How Swindlers Exploit The Hype Surrounding Cryptocurrencies

The new cryptocurrency of the messenger service Telegram should come on the market in March at the earliest and bring the Russian start-up a cash injection in the billions. So far, but especially scammers enrich the hype.

If you have invested early in cryptocurrencies like Bitcoin, Ethereum or Ripple, you can look forward to rich returns. Because the value of digital money has literally exploded in recent years. For fear of missing out on the next hype, many investors are now embarking on almost every new cryptocurrency issued by start-ups or even by established companies like Kodak.

But the greed for profits on the part of investors is also calling more and more fraudsters on the plan. As TechCrunch shows, using the example of a not yet marketable cryptocurrency, gullible investors can even be ripped off with startlingly simple methods. According to them, investors were lured by e-mails, false websites and Facebook pages promoting the new cryptocurrency “Gram”. But in reality they are not yet available for purchase.

The Gram sale will start at the earliest in March

The crypto-currency Gram is an invention of the Russian start-up Telegram, whose eponymous encryption and messenger app is very popular in the crypto scene. In December last year, the start-up brothers Nikolai and Pawel Durow had announced its own cryptocurrency. This should be brought into circulation by so-called “Initial Coin Offerings” (ICO). Such ICOs can be imagined as a digital IPO. Instead of buying shares, investors buy units of digital money called tokens.

By selling such tokens, Telegram aims to raise a record $ 2 billion for its new Telegram Open Network (TON) chat platform. The official sale should begin at the earliest in March. But scammers are already trying to capitalize on the hype – and apparently with success.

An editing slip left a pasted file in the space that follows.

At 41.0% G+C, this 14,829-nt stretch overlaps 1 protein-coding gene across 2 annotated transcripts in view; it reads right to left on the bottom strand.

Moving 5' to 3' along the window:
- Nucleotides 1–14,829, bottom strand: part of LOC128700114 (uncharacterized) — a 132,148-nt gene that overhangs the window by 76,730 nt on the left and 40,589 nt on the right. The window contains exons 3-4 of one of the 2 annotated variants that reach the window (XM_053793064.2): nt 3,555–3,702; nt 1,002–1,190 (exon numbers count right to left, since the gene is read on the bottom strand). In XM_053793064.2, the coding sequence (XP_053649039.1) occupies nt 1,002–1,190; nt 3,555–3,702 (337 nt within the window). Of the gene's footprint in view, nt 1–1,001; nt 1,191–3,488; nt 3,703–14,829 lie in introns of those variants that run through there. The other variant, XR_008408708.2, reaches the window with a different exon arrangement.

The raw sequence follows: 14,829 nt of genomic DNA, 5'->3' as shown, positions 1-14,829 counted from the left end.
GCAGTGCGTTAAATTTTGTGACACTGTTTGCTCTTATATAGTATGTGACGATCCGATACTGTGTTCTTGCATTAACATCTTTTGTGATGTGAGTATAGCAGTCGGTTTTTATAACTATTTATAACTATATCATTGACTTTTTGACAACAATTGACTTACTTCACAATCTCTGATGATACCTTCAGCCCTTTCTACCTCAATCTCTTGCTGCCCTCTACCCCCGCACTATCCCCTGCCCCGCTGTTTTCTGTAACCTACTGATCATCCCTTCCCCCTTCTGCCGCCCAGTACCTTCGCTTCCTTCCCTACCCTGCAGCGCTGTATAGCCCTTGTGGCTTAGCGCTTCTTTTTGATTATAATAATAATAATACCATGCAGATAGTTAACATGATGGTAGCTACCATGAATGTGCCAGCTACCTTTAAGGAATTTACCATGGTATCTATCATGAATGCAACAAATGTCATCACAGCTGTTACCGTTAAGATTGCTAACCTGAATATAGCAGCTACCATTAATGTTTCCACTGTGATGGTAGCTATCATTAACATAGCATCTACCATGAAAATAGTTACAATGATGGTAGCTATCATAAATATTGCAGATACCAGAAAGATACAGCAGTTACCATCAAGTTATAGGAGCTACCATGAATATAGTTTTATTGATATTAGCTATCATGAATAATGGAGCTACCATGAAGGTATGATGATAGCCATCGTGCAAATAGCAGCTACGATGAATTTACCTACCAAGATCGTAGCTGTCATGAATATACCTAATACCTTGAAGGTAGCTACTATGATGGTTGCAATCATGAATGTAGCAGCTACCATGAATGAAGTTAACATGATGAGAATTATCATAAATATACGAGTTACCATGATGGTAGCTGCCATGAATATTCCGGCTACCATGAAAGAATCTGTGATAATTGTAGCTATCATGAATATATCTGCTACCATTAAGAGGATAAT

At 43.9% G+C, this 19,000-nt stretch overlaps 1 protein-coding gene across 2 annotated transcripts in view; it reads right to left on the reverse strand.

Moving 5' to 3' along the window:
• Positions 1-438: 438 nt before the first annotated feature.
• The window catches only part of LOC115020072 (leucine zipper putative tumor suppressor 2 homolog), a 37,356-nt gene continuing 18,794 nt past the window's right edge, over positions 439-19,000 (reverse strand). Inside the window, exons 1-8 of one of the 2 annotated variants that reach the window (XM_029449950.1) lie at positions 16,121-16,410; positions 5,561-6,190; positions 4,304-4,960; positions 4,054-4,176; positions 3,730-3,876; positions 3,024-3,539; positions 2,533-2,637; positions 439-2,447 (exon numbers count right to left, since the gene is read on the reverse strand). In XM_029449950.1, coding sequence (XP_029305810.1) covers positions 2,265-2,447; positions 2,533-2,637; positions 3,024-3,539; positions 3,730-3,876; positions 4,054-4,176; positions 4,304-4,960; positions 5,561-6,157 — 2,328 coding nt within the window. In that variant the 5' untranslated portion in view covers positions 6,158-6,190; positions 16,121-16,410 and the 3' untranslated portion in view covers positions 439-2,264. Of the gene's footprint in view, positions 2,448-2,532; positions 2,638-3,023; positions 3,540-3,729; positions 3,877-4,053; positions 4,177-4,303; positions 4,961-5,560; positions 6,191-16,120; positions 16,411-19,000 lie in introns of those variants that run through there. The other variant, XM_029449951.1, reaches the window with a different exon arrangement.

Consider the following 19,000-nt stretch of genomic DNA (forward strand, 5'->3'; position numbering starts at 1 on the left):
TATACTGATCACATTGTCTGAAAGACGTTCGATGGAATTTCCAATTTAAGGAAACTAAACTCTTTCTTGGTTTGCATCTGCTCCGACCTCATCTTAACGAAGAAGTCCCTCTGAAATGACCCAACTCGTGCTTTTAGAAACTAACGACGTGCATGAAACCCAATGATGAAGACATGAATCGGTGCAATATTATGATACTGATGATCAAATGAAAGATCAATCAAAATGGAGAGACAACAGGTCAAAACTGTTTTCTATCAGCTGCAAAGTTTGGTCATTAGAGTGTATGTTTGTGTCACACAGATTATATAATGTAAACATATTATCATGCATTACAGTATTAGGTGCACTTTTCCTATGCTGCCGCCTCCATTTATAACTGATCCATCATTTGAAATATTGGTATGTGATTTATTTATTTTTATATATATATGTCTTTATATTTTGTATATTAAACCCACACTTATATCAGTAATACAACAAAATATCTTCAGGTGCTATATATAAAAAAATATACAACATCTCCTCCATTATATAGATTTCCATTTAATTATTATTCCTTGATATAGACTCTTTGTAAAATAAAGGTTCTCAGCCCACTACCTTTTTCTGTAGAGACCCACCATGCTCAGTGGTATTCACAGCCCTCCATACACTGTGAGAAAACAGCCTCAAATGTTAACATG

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Beware Of These False Crypto Dealers

Many investors have already lost money because they blindly invest in false websites claiming to collect money for the Telegram ICO. The fraudsters apparently used the real project descriptions from Telegram, which have been circulating on the net for weeks. In this way, the perpetrators were able to describe the development of the blockchain platform in detail, naming the team members involved and giving their offer more credibility.

One of the biggest fake sites, “”, even reported a crowdfunding counter that last stood at five million dollars, reports TechCrunch. Since Wednesday, the site is offline. How much money the operators could actually capture is unclear. Other fraudulent sites like, and are still online.

The scam works and apparently pays off: The operators of about as more than 70 people have transferred a total of $ 30,000 on an Ethereum wallet.

Scam sites for telegram tokens also appear on Facebook again and again and there are spam mails circulating in which Gram or other hyped crypto-currencies are offered for sale.